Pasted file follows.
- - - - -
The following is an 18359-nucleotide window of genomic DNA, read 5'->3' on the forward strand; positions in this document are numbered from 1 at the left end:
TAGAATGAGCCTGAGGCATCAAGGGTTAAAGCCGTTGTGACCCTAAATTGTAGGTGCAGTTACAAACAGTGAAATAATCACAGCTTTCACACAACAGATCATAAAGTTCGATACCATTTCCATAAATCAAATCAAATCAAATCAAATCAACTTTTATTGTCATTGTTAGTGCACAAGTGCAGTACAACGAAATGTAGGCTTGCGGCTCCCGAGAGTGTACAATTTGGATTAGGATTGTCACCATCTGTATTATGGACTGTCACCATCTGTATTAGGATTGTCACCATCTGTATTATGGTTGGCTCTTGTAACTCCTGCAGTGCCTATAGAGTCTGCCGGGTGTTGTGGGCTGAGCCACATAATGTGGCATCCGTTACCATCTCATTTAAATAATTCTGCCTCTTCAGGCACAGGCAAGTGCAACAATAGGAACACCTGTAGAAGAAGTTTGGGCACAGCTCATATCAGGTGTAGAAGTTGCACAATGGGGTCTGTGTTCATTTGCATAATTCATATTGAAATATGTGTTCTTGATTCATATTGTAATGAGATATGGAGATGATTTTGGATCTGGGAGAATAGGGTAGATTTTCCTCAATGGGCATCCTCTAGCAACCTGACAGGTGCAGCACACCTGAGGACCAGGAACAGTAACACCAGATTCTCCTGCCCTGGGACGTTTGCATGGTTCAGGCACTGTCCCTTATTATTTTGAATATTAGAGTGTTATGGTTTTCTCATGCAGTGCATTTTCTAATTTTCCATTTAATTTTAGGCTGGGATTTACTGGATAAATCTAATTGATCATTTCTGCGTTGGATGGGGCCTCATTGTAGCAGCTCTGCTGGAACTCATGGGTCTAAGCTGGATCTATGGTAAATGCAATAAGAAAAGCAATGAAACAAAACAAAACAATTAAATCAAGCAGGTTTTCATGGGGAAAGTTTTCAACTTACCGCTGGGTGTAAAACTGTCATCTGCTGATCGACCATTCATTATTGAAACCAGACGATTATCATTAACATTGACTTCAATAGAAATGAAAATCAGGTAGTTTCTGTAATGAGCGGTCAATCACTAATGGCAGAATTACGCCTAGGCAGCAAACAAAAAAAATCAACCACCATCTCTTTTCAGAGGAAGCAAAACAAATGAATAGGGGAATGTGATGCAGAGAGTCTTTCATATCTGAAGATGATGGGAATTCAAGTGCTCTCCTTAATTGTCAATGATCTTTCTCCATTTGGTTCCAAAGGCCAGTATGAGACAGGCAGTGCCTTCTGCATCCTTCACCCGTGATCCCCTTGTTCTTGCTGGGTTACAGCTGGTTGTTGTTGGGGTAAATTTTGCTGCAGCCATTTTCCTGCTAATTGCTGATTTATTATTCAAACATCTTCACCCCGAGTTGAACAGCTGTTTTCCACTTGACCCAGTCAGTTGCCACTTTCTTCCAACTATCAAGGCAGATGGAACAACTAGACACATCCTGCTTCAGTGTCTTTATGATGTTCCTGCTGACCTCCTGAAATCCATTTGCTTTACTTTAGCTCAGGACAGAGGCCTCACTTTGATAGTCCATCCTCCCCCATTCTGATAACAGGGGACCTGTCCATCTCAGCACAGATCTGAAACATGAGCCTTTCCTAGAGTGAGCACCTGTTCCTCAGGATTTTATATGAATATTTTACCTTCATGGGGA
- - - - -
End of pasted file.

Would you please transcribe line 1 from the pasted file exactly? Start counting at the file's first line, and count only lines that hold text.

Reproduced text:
The following is an 18359-nucleotide window of genomic DNA, read 5'->3' on the forward strand; positions in this document are numbered from 1 at the left end: